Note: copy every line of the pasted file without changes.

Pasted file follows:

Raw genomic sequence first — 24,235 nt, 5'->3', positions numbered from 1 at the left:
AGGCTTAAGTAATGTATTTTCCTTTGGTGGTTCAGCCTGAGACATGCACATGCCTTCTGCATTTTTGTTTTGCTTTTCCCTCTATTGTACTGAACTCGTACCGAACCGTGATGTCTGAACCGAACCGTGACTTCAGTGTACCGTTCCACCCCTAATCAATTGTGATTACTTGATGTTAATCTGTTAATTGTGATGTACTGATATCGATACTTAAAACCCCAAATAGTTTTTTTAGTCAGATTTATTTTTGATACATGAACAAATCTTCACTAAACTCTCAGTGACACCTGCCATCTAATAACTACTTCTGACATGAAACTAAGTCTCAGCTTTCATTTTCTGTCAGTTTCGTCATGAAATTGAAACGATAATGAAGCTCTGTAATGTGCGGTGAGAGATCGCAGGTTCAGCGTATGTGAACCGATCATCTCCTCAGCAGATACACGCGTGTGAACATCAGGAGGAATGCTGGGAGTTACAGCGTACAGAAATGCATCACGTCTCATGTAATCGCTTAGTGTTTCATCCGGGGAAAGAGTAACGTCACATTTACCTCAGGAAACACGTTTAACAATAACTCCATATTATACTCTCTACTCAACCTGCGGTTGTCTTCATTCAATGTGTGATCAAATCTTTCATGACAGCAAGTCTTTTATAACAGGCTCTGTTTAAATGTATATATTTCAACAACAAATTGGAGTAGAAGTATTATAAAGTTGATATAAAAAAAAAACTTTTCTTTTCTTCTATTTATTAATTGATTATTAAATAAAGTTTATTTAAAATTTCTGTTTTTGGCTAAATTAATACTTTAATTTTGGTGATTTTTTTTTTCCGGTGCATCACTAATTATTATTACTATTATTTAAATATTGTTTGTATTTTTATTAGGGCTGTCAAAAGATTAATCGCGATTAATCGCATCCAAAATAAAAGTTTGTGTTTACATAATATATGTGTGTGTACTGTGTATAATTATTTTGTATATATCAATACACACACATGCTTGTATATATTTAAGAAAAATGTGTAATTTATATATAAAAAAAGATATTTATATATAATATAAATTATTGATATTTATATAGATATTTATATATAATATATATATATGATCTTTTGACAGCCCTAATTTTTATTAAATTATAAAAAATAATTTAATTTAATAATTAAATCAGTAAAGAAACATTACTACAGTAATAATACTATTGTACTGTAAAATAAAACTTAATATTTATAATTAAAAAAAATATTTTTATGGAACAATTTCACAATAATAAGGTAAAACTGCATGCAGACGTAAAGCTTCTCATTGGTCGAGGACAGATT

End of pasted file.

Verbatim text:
Raw genomic sequence first — 24,235 nt, 5'->3', positions numbered from 1 at the left:
AGGCTTAAGTAATGTATTTTCCTTTGGTGGTTCAGCCTGAGACATGCACATGCCTTCTGCATTTTTGTTTTGCTTTTCCCTCTATTGTACTGAACTCGTACCGAACCGTGATGTCTGAACCGAACCGTGACTTCAGTGTACCGTTCCACCCCTAATCAATTGTGATTACTTGATGTTAATCTGTTAATTGTGATGTACTGATATCGATACTTAAAACCCCAAATAGTTTTTTTAGTCAGATTTATTTTTGATACATGAACAAATCTTCACTAAACTCTCAGTGACACCTGCCATCTAATAACTACTTCTGACATGAAACTAAGTCTCAGCTTTCATTTTCTGTCAGTTTCGTCATGAAATTGAAACGATAATGAAGCTCTGTAATGTGCGGTGAGAGATCGCAGGTTCAGCGTATGTGAACCGATCATCTCCTCAGCAGATACACGCGTGTGAACATCAGGAGGAATGCTGGGAGTTACAGCGTACAGAAATGCATCACGTCTCATGTAATCGCTTAGTGTTTCATCCGGGGAAAGAGTAACGTCACATTTACCTCAGGAAACACGTTTAACAATAACTCCATATTATACTCTCTACTCAACCTGCGGTTGTCTTCATTCAATGTGTGATCAAATCTTTCATGACAGCAAGTCTTTTATAACAGGCTCTGTTTAAATGTATATATTTCAACAACAAATTGGAGTAGAAGTATTATAAAGTTGATATAAAAAAAAAACTTTTCTTTTCTTCTATTTATTAATTGATTATTAAATAAAGTTTATTTAAAATTTCTGTTTTTGGCTAAATTAATACTTTAATTTTGGTGATTTTTTTTTTCCGGTGCATCACTAATTATTATTACTATTATTTAAATATTGTTTGTATTTTTATTAGGGCTGTCAAAAGATTAATCGCGATTAATCGCATCCAAAATAAAAGTTTGTGTTTACATAATATATGTGTGTGTACTGTGTATAATTATTTTGTATATATCAATACACACACATGCTTGTATATATTTAAGAAAAATGTGTAATTTATATATAAAAAAAGATATTTATATATAATATAAATTATTGATATTTATATAGATATTTATATATAATATATATATATGATCTTTTGACAGCCCTAATTTTTATTAAATTATAAAAAATAATTTAATTTAATAATTAAATCAGTAAAGAAACATTACTACAGTAATAATACTATTGTACTGTAAAATAAAACTTAATATTTATAATTAAAAAAAATATTTTTATGGAACAATTTCACAATAATAAGGTAAAACTGCATGCAGACGTAAAGCTTCTCATTGGTCGAGGACAGATT